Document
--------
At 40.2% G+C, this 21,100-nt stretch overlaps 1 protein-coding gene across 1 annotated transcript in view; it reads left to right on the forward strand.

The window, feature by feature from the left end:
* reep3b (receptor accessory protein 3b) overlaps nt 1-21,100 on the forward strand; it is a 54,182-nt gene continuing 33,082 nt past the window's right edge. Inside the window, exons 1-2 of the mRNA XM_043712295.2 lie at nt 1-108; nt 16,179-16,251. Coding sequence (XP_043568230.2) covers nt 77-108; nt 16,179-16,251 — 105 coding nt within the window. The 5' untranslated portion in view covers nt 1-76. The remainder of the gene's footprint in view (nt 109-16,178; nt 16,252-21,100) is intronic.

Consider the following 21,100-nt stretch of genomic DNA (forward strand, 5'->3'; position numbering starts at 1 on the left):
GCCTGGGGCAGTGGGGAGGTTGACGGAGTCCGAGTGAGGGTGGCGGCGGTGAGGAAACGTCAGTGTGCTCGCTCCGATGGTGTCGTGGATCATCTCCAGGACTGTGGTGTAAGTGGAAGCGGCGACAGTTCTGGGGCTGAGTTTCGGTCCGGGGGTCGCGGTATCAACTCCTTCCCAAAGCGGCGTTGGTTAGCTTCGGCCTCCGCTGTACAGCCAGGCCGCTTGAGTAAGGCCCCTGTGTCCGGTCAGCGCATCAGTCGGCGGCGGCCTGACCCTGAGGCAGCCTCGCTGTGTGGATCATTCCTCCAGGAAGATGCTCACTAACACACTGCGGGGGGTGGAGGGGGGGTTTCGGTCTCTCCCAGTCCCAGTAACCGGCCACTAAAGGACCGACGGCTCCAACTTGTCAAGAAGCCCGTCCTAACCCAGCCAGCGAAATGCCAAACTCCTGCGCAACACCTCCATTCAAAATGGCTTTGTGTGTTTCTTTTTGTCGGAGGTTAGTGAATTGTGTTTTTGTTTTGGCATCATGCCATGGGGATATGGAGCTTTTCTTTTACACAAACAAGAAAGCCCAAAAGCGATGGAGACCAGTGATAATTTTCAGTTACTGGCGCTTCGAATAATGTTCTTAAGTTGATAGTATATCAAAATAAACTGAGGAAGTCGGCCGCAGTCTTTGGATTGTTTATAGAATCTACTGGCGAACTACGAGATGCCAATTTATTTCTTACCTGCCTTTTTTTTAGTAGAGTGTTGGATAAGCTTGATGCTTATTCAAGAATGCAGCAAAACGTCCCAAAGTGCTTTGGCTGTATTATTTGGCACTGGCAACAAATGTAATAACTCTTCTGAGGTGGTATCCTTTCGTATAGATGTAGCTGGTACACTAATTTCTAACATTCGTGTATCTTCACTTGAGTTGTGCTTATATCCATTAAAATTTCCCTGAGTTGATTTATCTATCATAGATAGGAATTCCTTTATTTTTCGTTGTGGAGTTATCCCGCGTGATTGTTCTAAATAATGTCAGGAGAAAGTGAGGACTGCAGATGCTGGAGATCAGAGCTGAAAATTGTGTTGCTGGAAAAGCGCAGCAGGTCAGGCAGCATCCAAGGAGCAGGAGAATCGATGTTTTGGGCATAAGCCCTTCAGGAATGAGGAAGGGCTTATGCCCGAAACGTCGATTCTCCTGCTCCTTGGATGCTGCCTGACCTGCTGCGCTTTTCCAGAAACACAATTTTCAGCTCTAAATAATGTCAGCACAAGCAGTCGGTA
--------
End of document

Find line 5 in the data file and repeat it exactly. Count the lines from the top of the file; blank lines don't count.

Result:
GCCTGGGGCAGTGGGGAGGTTGACGGAGTCCGAGTGAGGGTGGCGGCGGTGAGGAAACGTCAGTGTGCTCGCTCCGATGGTGTCGTGGATCATCTCCAGGACTGTGGTGTAAGTGGAAGCGGCGACAGTTCTGGGGCTGAGTTTCGGTCCGGGGGTCGCGGTATCAACTCCTTCCCAAAGCGGCGTTGGTTAGCTTCGGCCTCCGCTGTACAGCCAGGCCGCTTGAGTAAGGCCCCTGTGTCCGGTCAGCGCATCAGTCGGCGGCGGCCTGACCCTGAGGCAGCCTCGCTGTGTGGATCATTCCTCCAGGAAGATGCTCACTAACACACTGCGGGGGGTGGAGGGGGGGTTTCGGTCTCTCCCAGTCCCAGTAACCGGCCACTAAAGGACCGACGGCTCCAACTTGTCAAGAAGCCCGTCCTAACCCAGCCAGCGAAATGCCAAACTCCTGCGCAACACCTCCATTCAAAATGGCTTTGTGTGTTTCTTTTTGTCGGAGGTTAGTGAATTGTGTTTTTGTTTTGGCATCATGCCATGGGGATATGGAGCTTTTCTTTTACACAAACAAGAAAGCCCAAAAGCGATGGAGACCAGTGATAATTTTCAGTTACTGGCGCTTCGAATAATGTTCTTAAGTTGATAGTATATCAAAATAAACTGAGGAAGTCGGCCGCAGTCTTTGGATTGTTTATAGAATCTACTGGCGAACTACGAGATGCCAATTTATTTCTTACCTGCCTTTTTTTTAGTAGAGTGTTGGATAAGCTTGATGCTTATTCAAGAATGCAGCAAAACGTCCCAAAGTGCTTTGGCTGTATTATTTGGCACTGGCAACAAATGTAATAACTCTTCTGAGGTGGTATCCTTTCGTATAGATGTAGCTGGTACACTAATTTCTAACATTCGTGTATCTTCACTTGAGTTGTGCTTATATCCATTAAAATTTCCCTGAGTTGATTTATCTATCATAGATAGGAATTCCTTTATTTTTCGTTGTGGAGTTATCCCGCGTGATTGTTCTAAATAATGTCAGGAGAAAGTGAGGACTGCAGATGCTGGAGATCAGAGCTGAAAATTGTGTTGCTGGAAAAGCGCAGCAGGTCAGGCAGCATCCAAGGAGCAGGAGAATCGATGTTTTGGGCATAAGCCCTTCAGGAATGAGGAAGGGCTTATGCCCGAAACGTCGATTCTCCTGCTCCTTGGATGCTGCCTGACCTGCTGCGCTTTTCCAGAAACACAATTTTCAGCTCTAAATAATGTCAGCACAAGCAGTCGGTA